Bitcoin is based on a simple idea: all you need is math. It’s the same idea that fueled the cypherpunks and forged large parts of the web. If you get the math right, you can trust it, and then you don’t need to trust authorities or institutions. Over time, those authorities will wither away — whether it’s IBM, Ma Bell, or the Federal Reserve.
For the past seven years, the hunt for Bitcoin’s mysterious inventor, Satoshi Nakamoto, has proceeded in much the same way. No one knew if Nakamoto was already part of the Bitcoin community under another name, or even if he was a single person. All we had was a series of mathematical constructs: a private key, coins or mining fees from an early block, a massively valuable bitcoin wallet linked to Nakamoto. If a person could prove ownership of any of them, it would prove they were Satoshi.
"I believe Craig Steven Wright is the person who invented Bitcoin."
This morning, Craig Steven Wright tried to do just that. In December, the Australian businessman was put forward as a possible founder of Bitcoin by Wired and Gizmodo. After the news broke, Bitcoin fans discovered a string of apparent fabrications from Wright’s past, and Wright was brought up on charges by Australian tax authorities on uncertain grounds.
Now he has come forward to name himself as Satoshi, giving interviews to a number of publications and key figures in the Bitcoin world. After meeting with Wright, Bitcoin core developer Gavin Andresen stated unequivocally, "I believe Craig Steven Wright is the person who invented Bitcoin." Others are less convinced, believing Wright has come forward to drum up interest in a new supercomputer venture. But even skeptics have to admit, Wright is the strongest candidate we’ve ever had. He claims to be Satoshi Nakamoto — and some of the biggest names in Bitcoin believe him.
What’s missing is the math. Wright’s demonstration showed both reporters and Andresen a signature produced by a unique private key believed to belong to Satoshi Nakamoto. But that signature seems to have be pulled from a public message signed by Nakamoto in 2009, as researcher Patrick McKenzie showed on Github. The message failed to verify when McKenzie attempted to test it, a result of changes made to the OpenSSL protocol in the last seven years.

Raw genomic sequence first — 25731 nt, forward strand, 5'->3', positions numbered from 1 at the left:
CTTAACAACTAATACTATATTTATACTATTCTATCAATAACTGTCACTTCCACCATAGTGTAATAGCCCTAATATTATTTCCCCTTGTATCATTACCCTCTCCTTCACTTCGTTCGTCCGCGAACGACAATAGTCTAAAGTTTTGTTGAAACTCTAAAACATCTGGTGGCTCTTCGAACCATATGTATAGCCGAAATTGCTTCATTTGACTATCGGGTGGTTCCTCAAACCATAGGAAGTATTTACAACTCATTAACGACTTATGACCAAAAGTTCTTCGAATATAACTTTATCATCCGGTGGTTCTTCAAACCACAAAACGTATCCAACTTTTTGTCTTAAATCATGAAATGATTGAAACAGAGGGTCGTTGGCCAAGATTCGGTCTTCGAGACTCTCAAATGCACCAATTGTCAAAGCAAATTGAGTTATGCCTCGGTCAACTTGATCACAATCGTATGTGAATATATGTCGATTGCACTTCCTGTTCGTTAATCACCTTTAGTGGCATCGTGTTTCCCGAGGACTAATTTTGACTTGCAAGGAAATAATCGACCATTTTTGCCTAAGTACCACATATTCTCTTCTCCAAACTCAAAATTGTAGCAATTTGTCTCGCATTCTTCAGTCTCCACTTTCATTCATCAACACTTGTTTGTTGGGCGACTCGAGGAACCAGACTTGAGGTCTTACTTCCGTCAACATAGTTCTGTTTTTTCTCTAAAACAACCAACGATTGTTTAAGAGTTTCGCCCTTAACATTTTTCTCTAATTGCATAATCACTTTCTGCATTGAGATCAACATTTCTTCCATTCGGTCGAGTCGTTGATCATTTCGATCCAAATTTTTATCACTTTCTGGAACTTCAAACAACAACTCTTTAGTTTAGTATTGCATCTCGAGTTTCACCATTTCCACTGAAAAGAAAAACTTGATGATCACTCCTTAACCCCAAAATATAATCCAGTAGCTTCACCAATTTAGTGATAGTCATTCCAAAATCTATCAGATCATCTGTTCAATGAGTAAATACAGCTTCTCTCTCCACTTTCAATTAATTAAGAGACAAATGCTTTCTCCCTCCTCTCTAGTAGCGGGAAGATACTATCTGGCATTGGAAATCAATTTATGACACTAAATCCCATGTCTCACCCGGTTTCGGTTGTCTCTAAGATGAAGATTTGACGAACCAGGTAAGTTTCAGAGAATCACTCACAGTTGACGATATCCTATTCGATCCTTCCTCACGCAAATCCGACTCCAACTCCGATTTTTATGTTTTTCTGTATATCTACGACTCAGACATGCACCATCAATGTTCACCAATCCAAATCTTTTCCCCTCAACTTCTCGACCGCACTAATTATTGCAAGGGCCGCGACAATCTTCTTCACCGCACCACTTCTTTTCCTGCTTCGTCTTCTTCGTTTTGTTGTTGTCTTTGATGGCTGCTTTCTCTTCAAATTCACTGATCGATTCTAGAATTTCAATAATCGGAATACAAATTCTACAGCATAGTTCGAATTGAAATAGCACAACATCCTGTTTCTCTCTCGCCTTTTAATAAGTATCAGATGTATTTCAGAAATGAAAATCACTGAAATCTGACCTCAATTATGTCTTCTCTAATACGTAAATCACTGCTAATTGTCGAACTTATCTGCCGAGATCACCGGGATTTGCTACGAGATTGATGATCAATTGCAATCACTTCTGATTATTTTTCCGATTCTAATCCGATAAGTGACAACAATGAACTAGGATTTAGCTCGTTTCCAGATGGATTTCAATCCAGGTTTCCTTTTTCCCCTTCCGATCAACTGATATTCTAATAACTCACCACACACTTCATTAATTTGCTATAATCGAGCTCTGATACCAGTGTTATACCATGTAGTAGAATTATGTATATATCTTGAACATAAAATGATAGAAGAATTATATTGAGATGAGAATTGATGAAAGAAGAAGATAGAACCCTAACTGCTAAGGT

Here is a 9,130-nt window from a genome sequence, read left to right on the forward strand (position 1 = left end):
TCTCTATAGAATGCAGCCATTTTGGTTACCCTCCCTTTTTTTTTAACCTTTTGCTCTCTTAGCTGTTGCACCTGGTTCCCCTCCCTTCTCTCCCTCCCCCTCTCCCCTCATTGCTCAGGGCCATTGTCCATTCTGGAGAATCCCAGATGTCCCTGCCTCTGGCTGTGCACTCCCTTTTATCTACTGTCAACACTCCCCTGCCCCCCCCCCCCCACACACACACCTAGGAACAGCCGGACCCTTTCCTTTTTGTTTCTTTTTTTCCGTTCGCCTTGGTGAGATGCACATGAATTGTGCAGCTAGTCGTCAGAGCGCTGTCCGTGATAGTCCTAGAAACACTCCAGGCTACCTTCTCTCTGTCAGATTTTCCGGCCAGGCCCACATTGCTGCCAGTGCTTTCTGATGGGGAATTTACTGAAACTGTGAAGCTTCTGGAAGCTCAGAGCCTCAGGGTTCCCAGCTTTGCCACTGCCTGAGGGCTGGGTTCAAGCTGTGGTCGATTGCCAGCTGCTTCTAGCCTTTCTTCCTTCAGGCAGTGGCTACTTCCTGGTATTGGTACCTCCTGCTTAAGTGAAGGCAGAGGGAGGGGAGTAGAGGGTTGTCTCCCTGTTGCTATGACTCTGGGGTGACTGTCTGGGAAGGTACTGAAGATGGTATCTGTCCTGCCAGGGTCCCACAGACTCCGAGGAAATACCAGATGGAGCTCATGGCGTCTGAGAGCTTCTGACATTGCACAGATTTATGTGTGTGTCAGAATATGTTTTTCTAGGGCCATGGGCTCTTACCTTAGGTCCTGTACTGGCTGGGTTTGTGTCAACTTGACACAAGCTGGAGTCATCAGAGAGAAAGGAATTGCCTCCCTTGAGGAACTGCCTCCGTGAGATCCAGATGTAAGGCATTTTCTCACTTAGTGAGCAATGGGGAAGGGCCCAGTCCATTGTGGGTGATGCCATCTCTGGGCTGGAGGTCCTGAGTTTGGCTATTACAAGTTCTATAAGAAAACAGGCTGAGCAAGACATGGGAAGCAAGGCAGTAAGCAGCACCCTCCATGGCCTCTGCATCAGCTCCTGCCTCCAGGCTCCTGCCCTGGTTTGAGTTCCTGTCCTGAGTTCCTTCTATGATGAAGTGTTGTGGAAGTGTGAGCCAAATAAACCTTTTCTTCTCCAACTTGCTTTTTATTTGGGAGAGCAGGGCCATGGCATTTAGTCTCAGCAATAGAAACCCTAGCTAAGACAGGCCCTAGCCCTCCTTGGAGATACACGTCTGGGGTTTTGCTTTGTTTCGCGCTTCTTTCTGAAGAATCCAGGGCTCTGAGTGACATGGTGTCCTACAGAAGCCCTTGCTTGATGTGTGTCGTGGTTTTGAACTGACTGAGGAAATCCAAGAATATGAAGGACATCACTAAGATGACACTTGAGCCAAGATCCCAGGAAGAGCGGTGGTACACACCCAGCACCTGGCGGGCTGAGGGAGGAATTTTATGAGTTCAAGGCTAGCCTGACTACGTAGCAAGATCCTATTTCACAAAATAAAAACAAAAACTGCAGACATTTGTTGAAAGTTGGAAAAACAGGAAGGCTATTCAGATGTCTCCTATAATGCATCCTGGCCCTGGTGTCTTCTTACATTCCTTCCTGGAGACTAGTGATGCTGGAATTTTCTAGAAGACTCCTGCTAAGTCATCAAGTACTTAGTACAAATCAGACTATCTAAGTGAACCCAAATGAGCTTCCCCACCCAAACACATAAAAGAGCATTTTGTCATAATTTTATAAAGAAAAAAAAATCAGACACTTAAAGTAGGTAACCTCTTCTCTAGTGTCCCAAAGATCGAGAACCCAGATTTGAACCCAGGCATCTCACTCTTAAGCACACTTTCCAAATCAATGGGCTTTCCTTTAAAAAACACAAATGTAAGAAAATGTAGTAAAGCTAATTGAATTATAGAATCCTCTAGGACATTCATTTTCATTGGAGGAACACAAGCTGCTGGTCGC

Other proof has turned out to be difficult to come by. Wright says the early Satoshi-linked bitcoin are all owned by a trust, so he can't prove his identity by spending them. Andresen claims to have witnessed more definitive cryptographic proof that Wright holds the keys, but without anything to verify, we’re left to take him at his word.
Beyond the technical details, the takeaway is simple: Wright doesn’t have any math to back up his claim. Even worse, he pretended to have something he didn’t, and seems to have fooled an awful lot of people along the way. As a result, many observers are still demanding proof, particularly now that Wright seems eager to establish himself as Bitcoin’s mythical inventor. "Wright needs to sign something new, today, to prove he holds the crypto keys," said Bloq’s Jeff Garzik, a central developer in the Bitcoin world.
Cornell professor Emin Gun Sirer, who specializes in cryptocurrency, was even less tactful."We have yet to see proper cryptographic proof," Sirer said in a statement. "What we’ve seen looks like a deliberate attempt to mislead."
There is currently no publicly available cryptographic proof that anyone in particular is Bitcoin's creator.— Bitcoin Core Project (@bitcoincoreorg) May 2, 2016
That leaves Bitcoin in a difficult place. Even before the Wright news, the system was in bad shape, with transactions taking as long as 43 minutes to work through an overstuffed network. Efforts to fix those issues have split the community in two, as Core and Classic developers move forward with two different versions of the Bitcoin software.
Finding the One True Satoshi could be the perfect way to resolve that split and unite the two factions — but instead, Wright seems to have only deepened the divide. The Economist reports that Wright favors Andresen’s version of Bitcoin, furthering the political implications of this morning’s news. But if Wright wants to convince the community, he’s picked a bad way to do it. So far, his case has been all authority and no math.